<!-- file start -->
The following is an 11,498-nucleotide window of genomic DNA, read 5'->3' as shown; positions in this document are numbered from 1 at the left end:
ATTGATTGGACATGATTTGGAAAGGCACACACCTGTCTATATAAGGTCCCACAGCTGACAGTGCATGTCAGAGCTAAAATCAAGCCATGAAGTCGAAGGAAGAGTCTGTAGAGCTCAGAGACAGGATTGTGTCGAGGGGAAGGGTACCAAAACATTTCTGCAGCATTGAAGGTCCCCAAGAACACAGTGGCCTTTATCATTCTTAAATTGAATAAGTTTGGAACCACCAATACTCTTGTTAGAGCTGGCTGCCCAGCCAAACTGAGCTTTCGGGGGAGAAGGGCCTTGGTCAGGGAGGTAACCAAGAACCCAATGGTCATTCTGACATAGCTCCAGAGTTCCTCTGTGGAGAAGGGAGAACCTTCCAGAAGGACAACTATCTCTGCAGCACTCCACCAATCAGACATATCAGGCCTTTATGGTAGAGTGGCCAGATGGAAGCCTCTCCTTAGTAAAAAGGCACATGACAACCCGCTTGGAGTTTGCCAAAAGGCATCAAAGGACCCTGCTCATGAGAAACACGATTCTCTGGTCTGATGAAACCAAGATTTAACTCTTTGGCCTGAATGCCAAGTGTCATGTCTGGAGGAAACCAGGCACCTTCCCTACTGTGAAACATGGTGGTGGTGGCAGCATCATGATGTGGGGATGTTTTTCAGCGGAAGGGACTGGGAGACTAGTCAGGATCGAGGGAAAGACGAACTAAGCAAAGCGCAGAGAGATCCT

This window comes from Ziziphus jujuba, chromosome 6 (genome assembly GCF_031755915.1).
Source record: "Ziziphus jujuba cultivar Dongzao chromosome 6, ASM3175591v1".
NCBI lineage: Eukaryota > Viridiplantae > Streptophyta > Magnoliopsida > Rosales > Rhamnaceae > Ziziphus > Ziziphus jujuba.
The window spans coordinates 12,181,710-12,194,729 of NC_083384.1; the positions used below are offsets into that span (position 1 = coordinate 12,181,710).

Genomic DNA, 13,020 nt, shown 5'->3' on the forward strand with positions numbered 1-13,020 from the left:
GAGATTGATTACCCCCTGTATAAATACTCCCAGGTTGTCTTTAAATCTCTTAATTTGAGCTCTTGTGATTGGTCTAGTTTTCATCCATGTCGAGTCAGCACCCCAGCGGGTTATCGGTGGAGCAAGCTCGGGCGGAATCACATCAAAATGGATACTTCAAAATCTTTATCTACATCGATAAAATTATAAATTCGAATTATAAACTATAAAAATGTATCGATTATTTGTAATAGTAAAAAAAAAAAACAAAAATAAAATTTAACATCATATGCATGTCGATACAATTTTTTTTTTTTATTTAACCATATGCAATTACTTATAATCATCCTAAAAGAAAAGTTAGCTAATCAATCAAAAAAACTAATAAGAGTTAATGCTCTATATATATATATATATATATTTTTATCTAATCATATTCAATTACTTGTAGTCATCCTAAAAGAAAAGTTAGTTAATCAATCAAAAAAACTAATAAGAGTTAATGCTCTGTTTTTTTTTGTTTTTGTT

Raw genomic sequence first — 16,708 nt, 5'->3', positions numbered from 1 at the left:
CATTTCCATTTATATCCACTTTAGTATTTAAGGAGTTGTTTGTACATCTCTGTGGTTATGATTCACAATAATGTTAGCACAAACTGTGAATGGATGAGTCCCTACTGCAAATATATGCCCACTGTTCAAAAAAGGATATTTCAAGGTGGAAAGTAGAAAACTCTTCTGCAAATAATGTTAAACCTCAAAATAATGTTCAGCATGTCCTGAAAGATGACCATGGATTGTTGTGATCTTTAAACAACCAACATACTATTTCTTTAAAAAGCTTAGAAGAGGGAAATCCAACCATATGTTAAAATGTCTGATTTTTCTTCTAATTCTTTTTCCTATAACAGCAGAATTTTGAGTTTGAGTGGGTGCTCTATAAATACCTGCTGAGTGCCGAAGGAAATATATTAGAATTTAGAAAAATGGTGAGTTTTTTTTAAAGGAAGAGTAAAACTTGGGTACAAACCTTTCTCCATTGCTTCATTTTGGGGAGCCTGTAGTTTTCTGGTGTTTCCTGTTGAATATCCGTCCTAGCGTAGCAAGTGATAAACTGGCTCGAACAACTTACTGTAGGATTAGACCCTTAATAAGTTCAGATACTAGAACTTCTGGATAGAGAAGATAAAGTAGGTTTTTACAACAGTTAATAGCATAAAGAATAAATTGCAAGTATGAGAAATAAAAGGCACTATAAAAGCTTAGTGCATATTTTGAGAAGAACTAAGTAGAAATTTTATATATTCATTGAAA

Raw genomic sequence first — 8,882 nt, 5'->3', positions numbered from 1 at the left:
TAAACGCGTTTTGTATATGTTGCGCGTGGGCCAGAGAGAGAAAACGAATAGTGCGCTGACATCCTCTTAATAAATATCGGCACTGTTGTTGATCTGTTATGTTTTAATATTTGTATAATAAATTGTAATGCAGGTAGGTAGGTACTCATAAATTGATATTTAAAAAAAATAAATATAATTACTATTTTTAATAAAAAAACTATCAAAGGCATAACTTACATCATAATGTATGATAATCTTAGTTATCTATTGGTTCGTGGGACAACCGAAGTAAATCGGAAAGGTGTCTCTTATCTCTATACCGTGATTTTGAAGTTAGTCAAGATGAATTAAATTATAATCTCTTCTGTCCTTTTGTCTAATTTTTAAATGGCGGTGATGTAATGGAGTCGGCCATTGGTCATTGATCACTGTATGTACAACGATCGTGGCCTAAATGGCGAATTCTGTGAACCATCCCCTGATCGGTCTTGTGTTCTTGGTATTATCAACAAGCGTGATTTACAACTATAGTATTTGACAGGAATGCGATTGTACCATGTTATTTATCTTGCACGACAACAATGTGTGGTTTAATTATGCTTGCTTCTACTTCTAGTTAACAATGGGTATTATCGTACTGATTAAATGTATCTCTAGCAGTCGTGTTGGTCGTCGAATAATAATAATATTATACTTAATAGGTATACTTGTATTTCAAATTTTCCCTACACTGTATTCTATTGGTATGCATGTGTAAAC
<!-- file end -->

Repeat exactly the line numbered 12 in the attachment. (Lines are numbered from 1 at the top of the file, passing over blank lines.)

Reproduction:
TAAACGCGTTTTGTATATGTTGCGCGTGGGCCAGAGAGAGAAAACGAATAGTGCGCTGACATCCTCTTAATAAATATCGGCACTGTTGTTGATCTGTTATGTTTTAATATTTGTATAATAAATTGTAATGCAGGTAGGTAGGTACTCATAAATTGATATTTAAAAAAAATAAATATAATTACTATTTTTAATAAAAAAACTATCAAAGGCATAACTTACATCATAATGTATGATAATCTTAGTTATCTATTGGTTCGTGGGACAACCGAAGTAAATCGGAAAGGTGTCTCTTATCTCTATACCGTGATTTTGAAGTTAGTCAAGATGAATTAAATTATAATCTCTTCTGTCCTTTTGTCTAATTTTTAAATGGCGGTGATGTAATGGAGTCGGCCATTGGTCATTGATCACTGTATGTACAACGATCGTGGCCTAAATGGCGAATTCTGTGAACCATCCCCTGATCGGTCTTGTGTTCTTGGTATTATCAACAAGCGTGATTTACAACTATAGTATTTGACAGGAATGCGATTGTACCATGTTATTTATCTTGCACGACAACAATGTGTGGTTTAATTATGCTTGCTTCTACTTCTAGTTAACAATGGGTATTATCGTACTGATTAAATGTATCTCTAGCAGTCGTGTTGGTCGTCGAATAATAATAATATTATACTTAATAGGTATACTTGTATTTCAAATTTTCCCTACACTGTATTCTATTGGTATGCATGTGTAAAC